Weekend DIY: Water heater tuneup
Tips and tricks to keep the hot water flowing
In my house, there never seems to be enough hot water, or, especially if someone’s been doing laundry, it seems to take forever before the cold turns to hot–and then it’s scorching. Like your well-used shop tools, it’s time for a hot-water tune-up. Heating water typically accounts for up to 20 per cent of your monthly utility bill, so there’s more to be gained from this simple, Saturday afternoon job than a bit more hot water.
Hot water heaters are big, ugly tanks that typically sit unnoticed; collecting basement dust until there’s a problem.
But it’s a good idea to check it over once a year just to make sure there aren’t any cracks or loose connections. If you seem to be getting less and less hot water, there’s a slim chance your tank might need replacing (especially if it’s more than 15 years old). If this is the case, and you notice small leaks, don’t sweat it: a new, highly efficient water heater will provide more hot water for less cost while also creating little noise. The phrase “they don’t build them like they used to” applies here, except nowadays, they build them better.
While there are several causes to reduced hot water, before digging out your tools and setting aside the afternoon, do yourself a favour and double-check that the thermostat wasn’t accidentally set lower. Check the hot water temperature at the nearest faucet; it should be about 49 degrees Celsius.
Assuming your tank is in working order, the first step is to drain several litres of water from the valve near the bottom of the tank. This helps remove sediment that settles on the bottom of the tank–sediment that can accumulate to several inches of guck that works as insulation between the burner and the water, which is why it might take longer to produce hot water.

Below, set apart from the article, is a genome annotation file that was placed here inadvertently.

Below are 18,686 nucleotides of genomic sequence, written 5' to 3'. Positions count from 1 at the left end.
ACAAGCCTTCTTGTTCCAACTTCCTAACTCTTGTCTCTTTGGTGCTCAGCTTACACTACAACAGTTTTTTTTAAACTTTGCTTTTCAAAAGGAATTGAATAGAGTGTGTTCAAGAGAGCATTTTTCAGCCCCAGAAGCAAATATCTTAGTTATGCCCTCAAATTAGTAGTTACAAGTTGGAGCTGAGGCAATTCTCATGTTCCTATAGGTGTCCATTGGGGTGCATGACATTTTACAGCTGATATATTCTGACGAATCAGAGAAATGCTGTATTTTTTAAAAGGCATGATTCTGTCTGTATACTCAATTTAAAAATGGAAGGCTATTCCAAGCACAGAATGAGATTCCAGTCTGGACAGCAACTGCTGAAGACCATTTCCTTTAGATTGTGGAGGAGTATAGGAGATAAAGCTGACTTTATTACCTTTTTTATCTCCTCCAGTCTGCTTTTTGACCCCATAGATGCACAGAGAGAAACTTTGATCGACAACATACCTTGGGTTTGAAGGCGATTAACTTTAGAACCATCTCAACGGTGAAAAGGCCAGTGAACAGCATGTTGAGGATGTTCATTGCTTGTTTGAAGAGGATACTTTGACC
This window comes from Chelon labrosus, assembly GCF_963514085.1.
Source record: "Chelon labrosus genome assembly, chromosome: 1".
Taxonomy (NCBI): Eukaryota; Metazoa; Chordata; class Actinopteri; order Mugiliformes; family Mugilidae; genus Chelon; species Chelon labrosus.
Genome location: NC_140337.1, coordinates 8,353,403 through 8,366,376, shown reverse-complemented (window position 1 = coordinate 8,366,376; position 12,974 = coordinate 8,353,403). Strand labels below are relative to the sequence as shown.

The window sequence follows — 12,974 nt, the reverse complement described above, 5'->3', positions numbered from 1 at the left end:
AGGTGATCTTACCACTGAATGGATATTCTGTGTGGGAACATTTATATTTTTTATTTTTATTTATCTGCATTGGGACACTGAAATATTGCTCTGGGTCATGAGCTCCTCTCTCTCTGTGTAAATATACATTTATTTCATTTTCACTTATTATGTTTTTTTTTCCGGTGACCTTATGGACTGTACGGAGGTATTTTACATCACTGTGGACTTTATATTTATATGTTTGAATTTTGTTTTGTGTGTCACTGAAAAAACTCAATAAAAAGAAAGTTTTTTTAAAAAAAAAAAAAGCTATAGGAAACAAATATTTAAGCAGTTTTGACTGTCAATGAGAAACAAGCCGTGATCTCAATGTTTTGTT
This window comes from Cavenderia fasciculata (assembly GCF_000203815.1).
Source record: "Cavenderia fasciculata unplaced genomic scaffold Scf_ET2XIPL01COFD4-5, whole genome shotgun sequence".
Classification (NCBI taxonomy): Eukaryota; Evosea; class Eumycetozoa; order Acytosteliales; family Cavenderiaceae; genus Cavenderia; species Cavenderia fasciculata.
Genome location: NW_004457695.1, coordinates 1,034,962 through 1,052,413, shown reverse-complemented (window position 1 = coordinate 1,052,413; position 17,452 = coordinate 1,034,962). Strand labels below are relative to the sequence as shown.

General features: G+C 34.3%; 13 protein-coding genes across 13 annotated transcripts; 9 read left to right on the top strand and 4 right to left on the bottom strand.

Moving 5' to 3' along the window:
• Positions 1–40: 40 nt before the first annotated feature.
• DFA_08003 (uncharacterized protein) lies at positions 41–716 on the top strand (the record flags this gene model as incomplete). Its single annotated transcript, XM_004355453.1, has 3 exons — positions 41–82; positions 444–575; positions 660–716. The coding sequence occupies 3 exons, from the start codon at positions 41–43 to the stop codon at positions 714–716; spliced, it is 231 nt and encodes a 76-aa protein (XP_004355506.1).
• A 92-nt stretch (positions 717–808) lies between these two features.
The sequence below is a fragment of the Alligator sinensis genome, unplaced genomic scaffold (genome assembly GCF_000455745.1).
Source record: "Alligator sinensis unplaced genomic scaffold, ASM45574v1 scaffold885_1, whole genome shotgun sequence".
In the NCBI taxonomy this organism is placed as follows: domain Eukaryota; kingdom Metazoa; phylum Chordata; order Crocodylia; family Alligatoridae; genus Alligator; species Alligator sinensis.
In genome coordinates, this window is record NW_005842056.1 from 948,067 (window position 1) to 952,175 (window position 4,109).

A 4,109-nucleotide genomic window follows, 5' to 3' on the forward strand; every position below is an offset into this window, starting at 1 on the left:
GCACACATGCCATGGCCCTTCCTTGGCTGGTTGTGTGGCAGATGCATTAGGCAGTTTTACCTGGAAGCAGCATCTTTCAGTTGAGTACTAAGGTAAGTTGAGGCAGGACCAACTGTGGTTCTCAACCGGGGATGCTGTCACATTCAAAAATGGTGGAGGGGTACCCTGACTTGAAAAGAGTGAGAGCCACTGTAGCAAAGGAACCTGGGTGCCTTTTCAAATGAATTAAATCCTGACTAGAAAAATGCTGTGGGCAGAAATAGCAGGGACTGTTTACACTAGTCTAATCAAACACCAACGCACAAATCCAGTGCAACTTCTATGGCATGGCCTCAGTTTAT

The burner itself may be dirty. Check it by looking at the flames; if they’re steady and blue, you’re good; if they’re mellow yellow, you need to clean the orifice. Rather, you need to call a technician to clean it. Some jobs aren’t DIY.
Once you’ve removed the sediment, the next step in your tune-up concerns the top portion of the linebacker-sized tank. The tank should feel cool, or neutral. If it feels warm, you’re losing some heat through the tank, so, like a grumpy linebacker in the offseason, it needs a jacket. Insulation jackets come in various shapes and sizes, sold at most hardware stores (about $25), saving you up to $10 per month. Get one that allows for a bit of clearance around the draft hood at the top and the combustion air inlet near the bottom.
While we’re on the topic of insulation, every pipe leading to and from the tank should be blanketed in pipe insulation, which, like the jacket, is cheap and simple to install. Here, simply cut a piece of pipe insulation to length and fit over the pipe (if the insulation doesn’t have a slit, just cut one so it fits around the pipe).
Sure, tinkering with the hot water heater isn’t as glamorous as building a cherry hutch, but it’s one of those winter-weekend jobs that simply need to be done. So do it now, before it’s warm and sunny and you just want to be outside.